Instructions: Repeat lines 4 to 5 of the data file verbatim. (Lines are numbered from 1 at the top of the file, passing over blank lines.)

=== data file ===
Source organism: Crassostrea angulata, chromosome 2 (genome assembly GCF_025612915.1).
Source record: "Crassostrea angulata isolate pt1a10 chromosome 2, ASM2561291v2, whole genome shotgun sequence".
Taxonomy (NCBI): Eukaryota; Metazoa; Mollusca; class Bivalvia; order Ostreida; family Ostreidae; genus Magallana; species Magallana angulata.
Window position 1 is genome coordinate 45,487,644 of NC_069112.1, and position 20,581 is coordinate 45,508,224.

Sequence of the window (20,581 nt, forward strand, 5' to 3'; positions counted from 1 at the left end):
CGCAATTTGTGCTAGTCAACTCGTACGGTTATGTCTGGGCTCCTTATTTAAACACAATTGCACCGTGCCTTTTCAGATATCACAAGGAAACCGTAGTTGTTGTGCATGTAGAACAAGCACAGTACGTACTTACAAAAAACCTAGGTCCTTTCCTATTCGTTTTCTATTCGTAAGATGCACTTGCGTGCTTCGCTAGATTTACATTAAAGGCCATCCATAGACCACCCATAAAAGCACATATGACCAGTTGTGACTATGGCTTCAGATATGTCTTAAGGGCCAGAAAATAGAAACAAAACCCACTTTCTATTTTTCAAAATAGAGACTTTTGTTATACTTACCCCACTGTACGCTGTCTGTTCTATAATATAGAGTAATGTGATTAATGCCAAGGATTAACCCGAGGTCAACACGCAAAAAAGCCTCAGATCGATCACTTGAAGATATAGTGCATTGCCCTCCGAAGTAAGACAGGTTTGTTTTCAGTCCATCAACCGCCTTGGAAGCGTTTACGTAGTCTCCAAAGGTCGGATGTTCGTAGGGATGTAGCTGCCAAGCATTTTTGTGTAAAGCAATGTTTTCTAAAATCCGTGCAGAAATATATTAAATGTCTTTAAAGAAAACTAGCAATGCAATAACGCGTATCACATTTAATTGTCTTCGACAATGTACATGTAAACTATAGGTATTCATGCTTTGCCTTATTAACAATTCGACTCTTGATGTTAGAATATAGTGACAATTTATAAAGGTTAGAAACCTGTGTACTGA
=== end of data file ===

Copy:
Window position 1 is genome coordinate 45,487,644 of NC_069112.1, and position 20,581 is coordinate 45,508,224.

Sequence of the window (20,581 nt, forward strand, 5' to 3'; positions counted from 1 at the left end):